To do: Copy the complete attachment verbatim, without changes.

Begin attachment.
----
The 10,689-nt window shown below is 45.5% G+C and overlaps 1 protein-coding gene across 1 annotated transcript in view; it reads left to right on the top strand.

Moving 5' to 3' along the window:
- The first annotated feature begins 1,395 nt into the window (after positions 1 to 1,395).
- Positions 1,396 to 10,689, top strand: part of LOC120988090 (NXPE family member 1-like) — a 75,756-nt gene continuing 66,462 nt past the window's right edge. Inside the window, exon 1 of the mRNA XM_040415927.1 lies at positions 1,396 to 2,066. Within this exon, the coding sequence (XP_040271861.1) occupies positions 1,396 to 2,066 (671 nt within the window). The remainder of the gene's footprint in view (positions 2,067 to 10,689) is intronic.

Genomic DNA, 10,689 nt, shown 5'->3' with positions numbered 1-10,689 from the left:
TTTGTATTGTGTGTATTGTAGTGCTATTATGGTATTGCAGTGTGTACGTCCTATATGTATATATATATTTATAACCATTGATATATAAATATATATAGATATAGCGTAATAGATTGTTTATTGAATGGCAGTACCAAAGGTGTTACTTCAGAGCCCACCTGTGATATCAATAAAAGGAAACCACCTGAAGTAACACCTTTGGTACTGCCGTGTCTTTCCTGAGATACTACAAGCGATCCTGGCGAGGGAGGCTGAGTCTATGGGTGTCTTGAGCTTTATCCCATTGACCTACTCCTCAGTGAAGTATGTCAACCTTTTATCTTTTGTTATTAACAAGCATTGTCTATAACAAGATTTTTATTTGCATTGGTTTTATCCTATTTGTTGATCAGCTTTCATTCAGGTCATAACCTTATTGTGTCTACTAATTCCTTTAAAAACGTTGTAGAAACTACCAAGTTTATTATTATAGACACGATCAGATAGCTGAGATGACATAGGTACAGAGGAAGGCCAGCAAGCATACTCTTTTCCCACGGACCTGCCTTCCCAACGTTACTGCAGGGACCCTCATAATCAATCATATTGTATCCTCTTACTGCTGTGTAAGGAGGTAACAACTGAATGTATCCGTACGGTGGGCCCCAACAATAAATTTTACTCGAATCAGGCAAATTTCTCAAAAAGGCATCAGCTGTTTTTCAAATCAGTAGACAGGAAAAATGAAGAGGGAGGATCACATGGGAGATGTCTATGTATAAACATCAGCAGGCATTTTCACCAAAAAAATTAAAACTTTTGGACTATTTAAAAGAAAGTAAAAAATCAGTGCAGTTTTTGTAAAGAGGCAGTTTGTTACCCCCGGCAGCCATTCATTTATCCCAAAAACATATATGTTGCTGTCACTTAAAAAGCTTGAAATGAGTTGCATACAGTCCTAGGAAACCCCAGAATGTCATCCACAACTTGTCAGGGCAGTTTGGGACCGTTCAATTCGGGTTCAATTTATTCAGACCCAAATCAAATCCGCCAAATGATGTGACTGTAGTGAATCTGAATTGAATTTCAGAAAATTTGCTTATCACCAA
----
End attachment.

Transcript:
The 10,689-nt window shown below is 45.5% G+C and overlaps 1 protein-coding gene across 1 annotated transcript in view; it reads left to right on the top strand.

Moving 5' to 3' along the window:
- The first annotated feature begins 1,395 nt into the window (after positions 1 to 1,395).
- Positions 1,396 to 10,689, top strand: part of LOC120988090 (NXPE family member 1-like) — a 75,756-nt gene continuing 66,462 nt past the window's right edge. Inside the window, exon 1 of the mRNA XM_040415927.1 lies at positions 1,396 to 2,066. Within this exon, the coding sequence (XP_040271861.1) occupies positions 1,396 to 2,066 (671 nt within the window). The remainder of the gene's footprint in view (positions 2,067 to 10,689) is intronic.

Genomic DNA, 10,689 nt, shown 5'->3' with positions numbered 1-10,689 from the left:
TTTGTATTGTGTGTATTGTAGTGCTATTATGGTATTGCAGTGTGTACGTCCTATATGTATATATATATTTATAACCATTGATATATAAATATATATAGATATAGCGTAATAGATTGTTTATTGAATGGCAGTACCAAAGGTGTTACTTCAGAGCCCACCTGTGATATCAATAAAAGGAAACCACCTGAAGTAACACCTTTGGTACTGCCGTGTCTTTCCTGAGATACTACAAGCGATCCTGGCGAGGGAGGCTGAGTCTATGGGTGTCTTGAGCTTTATCCCATTGACCTACTCCTCAGTGAAGTATGTCAACCTTTTATCTTTTGTTATTAACAAGCATTGTCTATAACAAGATTTTTATTTGCATTGGTTTTATCCTATTTGTTGATCAGCTTTCATTCAGGTCATAACCTTATTGTGTCTACTAATTCCTTTAAAAACGTTGTAGAAACTACCAAGTTTATTATTATAGACACGATCAGATAGCTGAGATGACATAGGTACAGAGGAAGGCCAGCAAGCATACTCTTTTCCCACGGACCTGCCTTCCCAACGTTACTGCAGGGACCCTCATAATCAATCATATTGTATCCTCTTACTGCTGTGTAAGGAGGTAACAACTGAATGTATCCGTACGGTGGGCCCCAACAATAAATTTTACTCGAATCAGGCAAATTTCTCAAAAAGGCATCAGCTGTTTTTCAAATCAGTAGACAGGAAAAATGAAGAGGGAGGATCACATGGGAGATGTCTATGTATAAACATCAGCAGGCATTTTCACCAAAAAAATTAAAACTTTTGGACTATTTAAAAGAAAGTAAAAAATCAGTGCAGTTTTTGTAAAGAGGCAGTTTGTTACCCCCGGCAGCCATTCATTTATCCCAAAAACATATATGTTGCTGTCACTTAAAAAGCTTGAAATGAGTTGCATACAGTCCTAGGAAACCCCAGAATGTCATCCACAACTTGTCAGGGCAGTTTGGGACCGTTCAATTCGGGTTCAATTTATTCAGACCCAAATCAAATCCGCCAAATGATGTGACTGTAGTGAATCTGAATTGAATTTCAGAAAATTTGCTTATCACCAA